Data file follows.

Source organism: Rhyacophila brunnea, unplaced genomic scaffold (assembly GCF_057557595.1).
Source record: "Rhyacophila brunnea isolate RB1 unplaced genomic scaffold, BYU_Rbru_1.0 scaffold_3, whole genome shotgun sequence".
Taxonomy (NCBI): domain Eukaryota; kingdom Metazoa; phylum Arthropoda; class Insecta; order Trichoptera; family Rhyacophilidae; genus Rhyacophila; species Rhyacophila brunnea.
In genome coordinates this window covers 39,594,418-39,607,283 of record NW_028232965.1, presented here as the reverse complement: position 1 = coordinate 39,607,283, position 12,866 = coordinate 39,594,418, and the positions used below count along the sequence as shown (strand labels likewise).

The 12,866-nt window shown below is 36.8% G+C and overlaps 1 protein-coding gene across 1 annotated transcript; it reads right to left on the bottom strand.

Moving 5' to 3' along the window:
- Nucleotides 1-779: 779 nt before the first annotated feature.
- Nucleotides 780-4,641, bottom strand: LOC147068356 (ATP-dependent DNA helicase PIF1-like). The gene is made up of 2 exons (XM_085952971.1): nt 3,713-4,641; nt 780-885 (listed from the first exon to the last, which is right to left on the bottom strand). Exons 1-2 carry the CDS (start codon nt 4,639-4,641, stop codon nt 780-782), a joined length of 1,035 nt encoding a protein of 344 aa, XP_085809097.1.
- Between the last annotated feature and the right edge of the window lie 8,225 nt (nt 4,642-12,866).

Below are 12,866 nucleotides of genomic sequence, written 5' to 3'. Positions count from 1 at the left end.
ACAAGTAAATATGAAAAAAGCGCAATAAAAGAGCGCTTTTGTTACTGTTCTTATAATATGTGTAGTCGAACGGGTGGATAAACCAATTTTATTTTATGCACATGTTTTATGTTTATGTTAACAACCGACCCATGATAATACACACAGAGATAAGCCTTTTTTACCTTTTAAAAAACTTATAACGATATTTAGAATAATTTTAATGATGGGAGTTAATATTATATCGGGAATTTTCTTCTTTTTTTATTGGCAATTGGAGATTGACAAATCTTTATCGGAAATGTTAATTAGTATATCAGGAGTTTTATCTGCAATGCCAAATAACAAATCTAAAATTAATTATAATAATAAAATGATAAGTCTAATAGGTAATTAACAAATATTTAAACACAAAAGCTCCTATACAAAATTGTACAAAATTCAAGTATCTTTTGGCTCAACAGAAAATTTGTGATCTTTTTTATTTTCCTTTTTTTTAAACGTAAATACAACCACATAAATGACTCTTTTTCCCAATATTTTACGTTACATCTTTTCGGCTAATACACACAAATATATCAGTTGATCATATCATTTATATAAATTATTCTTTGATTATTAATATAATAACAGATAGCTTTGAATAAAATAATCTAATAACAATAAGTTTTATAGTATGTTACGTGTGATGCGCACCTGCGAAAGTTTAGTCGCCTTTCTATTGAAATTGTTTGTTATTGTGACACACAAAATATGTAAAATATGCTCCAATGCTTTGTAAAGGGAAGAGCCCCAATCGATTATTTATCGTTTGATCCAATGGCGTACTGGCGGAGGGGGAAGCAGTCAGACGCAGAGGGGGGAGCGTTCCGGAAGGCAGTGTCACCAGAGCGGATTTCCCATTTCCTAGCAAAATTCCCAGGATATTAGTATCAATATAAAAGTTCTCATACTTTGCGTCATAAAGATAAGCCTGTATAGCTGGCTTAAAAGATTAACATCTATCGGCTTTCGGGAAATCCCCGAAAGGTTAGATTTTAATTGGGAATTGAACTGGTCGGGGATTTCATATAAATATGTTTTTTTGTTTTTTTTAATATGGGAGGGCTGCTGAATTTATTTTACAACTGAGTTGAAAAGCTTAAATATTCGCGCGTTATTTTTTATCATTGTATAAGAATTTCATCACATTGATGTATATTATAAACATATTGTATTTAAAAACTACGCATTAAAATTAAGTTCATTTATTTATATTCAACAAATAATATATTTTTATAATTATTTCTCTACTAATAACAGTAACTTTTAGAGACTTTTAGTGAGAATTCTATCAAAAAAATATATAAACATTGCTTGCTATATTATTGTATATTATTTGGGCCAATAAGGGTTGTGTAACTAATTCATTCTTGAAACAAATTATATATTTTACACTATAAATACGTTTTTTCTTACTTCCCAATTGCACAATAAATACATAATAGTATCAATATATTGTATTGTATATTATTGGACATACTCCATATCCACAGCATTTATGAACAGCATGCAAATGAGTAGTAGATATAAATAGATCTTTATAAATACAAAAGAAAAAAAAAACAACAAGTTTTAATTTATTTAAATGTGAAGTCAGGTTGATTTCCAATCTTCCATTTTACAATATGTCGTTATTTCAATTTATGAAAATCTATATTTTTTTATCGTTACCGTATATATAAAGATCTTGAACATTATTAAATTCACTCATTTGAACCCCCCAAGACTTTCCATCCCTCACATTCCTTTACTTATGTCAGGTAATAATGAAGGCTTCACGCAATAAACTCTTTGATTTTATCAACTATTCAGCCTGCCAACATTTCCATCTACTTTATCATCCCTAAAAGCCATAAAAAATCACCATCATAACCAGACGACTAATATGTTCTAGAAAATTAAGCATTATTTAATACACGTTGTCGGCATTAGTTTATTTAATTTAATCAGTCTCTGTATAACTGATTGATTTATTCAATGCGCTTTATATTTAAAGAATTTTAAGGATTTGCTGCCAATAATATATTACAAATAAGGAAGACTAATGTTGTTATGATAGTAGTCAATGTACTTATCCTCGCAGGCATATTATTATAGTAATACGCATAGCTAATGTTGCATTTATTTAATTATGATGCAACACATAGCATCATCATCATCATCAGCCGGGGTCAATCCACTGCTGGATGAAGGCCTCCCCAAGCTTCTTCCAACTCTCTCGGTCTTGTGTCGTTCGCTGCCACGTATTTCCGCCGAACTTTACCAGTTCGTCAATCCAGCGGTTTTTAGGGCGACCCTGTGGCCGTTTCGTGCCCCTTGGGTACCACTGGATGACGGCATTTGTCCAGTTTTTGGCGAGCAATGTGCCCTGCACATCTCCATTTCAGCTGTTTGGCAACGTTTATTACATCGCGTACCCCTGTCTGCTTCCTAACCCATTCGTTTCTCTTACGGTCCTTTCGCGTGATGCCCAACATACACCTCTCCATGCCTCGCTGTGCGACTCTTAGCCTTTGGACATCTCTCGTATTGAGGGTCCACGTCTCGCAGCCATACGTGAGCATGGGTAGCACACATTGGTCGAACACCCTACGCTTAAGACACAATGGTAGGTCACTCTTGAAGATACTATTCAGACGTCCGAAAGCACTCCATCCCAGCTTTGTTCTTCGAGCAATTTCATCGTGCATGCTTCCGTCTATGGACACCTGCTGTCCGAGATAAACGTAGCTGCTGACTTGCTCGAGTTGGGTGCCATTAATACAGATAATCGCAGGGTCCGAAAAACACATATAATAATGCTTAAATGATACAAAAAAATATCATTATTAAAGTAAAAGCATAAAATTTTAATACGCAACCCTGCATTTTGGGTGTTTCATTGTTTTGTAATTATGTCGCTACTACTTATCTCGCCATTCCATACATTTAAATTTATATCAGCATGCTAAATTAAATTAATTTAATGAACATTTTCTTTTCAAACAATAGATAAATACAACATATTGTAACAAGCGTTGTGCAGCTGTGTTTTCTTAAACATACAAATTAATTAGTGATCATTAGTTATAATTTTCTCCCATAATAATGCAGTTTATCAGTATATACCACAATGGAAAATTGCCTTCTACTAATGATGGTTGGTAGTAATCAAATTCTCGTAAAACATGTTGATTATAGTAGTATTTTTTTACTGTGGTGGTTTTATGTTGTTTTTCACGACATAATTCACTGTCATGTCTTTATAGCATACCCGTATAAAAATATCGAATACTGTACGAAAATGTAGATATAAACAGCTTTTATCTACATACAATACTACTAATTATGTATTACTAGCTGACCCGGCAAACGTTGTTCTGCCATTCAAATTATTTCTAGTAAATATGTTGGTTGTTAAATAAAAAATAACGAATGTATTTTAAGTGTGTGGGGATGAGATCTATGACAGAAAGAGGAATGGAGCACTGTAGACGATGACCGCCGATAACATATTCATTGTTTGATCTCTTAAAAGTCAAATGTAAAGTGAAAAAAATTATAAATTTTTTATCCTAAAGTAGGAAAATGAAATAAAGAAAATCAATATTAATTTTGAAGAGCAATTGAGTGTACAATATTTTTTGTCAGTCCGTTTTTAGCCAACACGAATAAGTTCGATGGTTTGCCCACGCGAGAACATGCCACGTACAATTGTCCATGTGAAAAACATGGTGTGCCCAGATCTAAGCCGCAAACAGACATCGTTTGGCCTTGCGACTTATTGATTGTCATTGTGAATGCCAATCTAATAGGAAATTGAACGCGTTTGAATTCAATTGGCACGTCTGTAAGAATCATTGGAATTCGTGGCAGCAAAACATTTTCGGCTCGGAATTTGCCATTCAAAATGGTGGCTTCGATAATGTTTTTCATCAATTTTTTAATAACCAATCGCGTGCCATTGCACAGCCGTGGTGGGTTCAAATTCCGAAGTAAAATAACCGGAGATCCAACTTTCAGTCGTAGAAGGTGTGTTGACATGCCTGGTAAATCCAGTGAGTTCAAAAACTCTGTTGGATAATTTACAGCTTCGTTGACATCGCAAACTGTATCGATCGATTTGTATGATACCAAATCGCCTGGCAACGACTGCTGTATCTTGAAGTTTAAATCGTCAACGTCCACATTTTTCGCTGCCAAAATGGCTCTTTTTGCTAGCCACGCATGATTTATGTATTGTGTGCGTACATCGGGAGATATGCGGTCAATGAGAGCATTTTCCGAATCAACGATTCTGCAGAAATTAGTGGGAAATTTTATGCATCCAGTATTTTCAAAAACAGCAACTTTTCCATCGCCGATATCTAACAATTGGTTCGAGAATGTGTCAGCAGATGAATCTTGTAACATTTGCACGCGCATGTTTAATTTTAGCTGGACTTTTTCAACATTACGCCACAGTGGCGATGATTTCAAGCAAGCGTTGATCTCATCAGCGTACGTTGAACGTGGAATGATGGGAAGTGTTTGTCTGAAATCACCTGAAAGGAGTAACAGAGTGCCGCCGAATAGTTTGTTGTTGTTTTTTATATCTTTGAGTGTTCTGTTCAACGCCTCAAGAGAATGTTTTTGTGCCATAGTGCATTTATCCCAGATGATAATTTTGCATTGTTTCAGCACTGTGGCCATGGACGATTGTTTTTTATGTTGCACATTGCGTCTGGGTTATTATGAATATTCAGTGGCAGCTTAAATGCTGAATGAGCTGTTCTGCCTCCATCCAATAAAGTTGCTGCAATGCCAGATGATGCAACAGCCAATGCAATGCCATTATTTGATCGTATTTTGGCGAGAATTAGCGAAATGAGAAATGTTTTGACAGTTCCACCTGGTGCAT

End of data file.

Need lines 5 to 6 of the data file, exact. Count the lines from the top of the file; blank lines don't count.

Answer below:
The 12,866-nt window shown below is 36.8% G+C and overlaps 1 protein-coding gene across 1 annotated transcript; it reads right to left on the bottom strand.

Moving 5' to 3' along the window: